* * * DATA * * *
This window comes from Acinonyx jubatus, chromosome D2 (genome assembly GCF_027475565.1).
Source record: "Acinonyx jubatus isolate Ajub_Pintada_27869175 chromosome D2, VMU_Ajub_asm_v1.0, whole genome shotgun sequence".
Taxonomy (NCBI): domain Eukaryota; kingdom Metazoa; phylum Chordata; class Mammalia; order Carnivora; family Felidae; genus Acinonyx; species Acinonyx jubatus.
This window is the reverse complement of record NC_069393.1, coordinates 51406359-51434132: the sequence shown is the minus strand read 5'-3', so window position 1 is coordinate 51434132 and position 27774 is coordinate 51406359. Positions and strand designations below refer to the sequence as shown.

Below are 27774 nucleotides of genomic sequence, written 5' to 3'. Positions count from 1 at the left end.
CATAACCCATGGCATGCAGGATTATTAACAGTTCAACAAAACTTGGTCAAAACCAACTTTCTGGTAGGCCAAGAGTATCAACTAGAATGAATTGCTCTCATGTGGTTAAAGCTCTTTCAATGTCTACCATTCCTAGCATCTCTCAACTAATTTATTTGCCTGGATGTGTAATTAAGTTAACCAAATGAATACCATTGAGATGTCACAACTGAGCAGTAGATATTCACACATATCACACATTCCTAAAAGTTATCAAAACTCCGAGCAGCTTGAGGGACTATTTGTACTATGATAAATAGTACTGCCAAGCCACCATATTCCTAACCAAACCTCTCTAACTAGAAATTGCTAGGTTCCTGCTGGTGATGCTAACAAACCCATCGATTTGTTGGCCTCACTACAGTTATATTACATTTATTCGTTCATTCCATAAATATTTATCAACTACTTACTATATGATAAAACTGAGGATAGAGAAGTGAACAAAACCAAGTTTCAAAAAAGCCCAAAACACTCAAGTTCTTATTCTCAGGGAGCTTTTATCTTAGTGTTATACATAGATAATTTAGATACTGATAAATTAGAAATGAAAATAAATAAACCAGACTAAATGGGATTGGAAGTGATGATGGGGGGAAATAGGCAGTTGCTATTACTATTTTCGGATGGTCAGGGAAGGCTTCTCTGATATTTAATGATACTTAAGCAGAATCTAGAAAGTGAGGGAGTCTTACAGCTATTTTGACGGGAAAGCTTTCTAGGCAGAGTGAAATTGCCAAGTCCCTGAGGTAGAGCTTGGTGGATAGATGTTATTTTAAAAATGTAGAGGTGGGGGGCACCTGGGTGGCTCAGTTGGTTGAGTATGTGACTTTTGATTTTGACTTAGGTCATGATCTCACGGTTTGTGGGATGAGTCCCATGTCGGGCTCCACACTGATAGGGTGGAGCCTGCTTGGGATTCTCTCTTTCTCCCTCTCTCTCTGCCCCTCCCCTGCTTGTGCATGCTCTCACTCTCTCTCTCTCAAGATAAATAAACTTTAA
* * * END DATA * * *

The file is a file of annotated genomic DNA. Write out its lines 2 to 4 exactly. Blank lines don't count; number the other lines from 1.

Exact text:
Source record: "Acinonyx jubatus isolate Ajub_Pintada_27869175 chromosome D2, VMU_Ajub_asm_v1.0, whole genome shotgun sequence".
Taxonomy (NCBI): domain Eukaryota; kingdom Metazoa; phylum Chordata; class Mammalia; order Carnivora; family Felidae; genus Acinonyx; species Acinonyx jubatus.
This window is the reverse complement of record NC_069393.1, coordinates 51406359-51434132: the sequence shown is the minus strand read 5'-3', so window position 1 is coordinate 51434132 and position 27774 is coordinate 51406359. Positions and strand designations below refer to the sequence as shown.